Getting Started

It is necessary to register for a DM ID number which is your personal ID and this will link to your call sign and name. Registration for a DMR ID may be obtained  >> Here.

Follow the instructions and have a PDF copy of the front page of the license to upload completing the registration process. The ID is issued within 24 hours. Follow the steps below and programming will become second nature. Rome wasn't built in a day, and neither will your code plug!

The order in which programming is done is as follows:

1) Contacts
2) Channels
3) Zones
4) Placement of Channels in Zones

The programming software for an individual radio is down-loadable from the manufacturer's website, or on a disc supplied with the radio. In this brief tutorial, it is the Tytera MD-380 or clones such as Retevis or Zastone handhelds programming described.

On running the program this is the first screen that will appear

If the set is a UHF handheld, this is the basic information see. Attach the programming lead supplied with the radio to the computer and then switch the radio on. Look along the toolbar of the program ans to the right of the disc symbol there is a picture of a handheld radio with an white arrow pointing to the left. Click on this and anything programmed into the radio will be downloaded to the program on screen. Normally, there is one channel as an example already in place. The view shown is the Basic Information which is the first item in the menu.

General Settings

Click on General Settings and the following screen will appear

Look at the positions highlighted by the red arrows. The Radio Name is your Call sign and this is typed in Capital Letters. The Radio ID  menus the DMR registration number assigned to your call sign. The two boxes shown at the bottom right of the screen can contain in Line 1 - your name and Line 2 - your call sign. These may be left blank as they will not affect the operation of the radio. Best to leave all of the other settings alone until a greater understanding of the radio is realized.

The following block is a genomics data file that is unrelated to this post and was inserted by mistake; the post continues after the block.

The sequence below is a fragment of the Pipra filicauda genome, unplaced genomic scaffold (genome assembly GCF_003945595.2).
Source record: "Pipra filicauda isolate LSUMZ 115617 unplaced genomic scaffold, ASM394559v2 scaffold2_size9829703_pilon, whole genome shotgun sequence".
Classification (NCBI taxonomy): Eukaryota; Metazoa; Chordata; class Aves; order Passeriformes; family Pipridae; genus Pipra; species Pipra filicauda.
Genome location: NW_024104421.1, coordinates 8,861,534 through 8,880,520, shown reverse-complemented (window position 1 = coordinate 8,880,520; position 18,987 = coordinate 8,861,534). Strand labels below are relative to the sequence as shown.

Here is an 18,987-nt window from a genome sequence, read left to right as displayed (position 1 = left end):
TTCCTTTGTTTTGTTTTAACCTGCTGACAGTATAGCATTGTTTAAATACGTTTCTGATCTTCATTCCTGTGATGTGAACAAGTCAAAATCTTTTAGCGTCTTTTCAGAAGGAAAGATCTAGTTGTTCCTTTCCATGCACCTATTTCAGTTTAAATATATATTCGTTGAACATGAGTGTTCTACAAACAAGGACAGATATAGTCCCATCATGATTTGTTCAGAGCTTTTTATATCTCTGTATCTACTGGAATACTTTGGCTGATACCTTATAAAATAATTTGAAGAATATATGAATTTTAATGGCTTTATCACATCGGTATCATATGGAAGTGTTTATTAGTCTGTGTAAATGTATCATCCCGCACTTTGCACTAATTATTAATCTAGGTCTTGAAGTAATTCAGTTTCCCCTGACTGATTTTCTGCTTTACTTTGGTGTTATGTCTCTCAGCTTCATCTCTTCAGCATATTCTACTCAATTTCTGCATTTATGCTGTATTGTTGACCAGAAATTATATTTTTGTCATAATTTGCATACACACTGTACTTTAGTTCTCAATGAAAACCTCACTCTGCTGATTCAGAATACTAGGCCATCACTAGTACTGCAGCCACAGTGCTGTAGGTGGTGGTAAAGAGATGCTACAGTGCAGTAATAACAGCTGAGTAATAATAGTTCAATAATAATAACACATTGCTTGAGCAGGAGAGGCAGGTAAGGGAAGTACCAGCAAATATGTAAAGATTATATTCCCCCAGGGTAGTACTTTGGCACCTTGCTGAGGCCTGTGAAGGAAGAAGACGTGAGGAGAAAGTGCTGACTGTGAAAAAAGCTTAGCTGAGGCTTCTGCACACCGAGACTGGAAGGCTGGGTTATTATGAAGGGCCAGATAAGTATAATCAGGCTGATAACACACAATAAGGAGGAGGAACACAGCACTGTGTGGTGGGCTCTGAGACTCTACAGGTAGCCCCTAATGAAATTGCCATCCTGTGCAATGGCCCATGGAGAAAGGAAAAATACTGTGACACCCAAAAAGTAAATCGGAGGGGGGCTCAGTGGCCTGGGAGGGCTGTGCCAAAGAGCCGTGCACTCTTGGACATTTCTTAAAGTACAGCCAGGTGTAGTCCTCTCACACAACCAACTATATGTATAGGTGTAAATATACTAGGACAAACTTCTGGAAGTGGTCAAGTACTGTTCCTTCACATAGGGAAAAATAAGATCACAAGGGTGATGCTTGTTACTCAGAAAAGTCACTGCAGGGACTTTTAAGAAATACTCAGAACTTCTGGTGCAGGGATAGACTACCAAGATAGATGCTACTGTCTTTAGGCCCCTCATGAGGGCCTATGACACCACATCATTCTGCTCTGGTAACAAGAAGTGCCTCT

On the menu, click on Digital Contacts and this screen will pop up

Click "add" at the bottom of the screen. Enter the name of the contact in the "Contact Name" box - it is possible to replace the words "Contact 1" with the name required/ Click on Call type and three options will be available on the drop down menu. Most Talk Groups will be Group calls, whilst individual call signs will be Private Calls. Enter a contact here which may be a Talk Group, Reflector or an Individual.

Any number of contacts can be added to this box for future use

To program a channel the layout would be as follows:

No    Contact Name        Call Type       Call ID

1          Ireland Call           Group            2722

2          Ireland Chat         Group            2723

3          YSF Ireland          Group            2724

4             EI4ALE               Private          12345

A complete list of individual Talk Groups may be found >> Here

Ireland Call is the Irish calling channel. It is a Talk Group and will be a Group Call so all can hear that call when it is made. 2722 is the DMR ID of that Talk Group. EI4ALE is a Private Call so when the call is made it will be only directed to that individual. On completion of the contacts screen, the next task is to assign channels.


From the menu, select "Channels" and the following screen will appear

All of the positions with red arrows need to be filled in the following order

Channel Name - From our Example above, this one can be named Ireland Calling Channel
Channel Mode - Generally defaults the Digital, if not the drop down menu will allow selection
Frequency - Your Choice of Frequency for the RX and TX frequencies. The same if simplex.
Contact Name - Click on the down arrow and all of the contacts will be displayed. Choose The Ireland Call Channel
Colour Code - Can be any number 1 -15. generally set to 1 unless otherwise required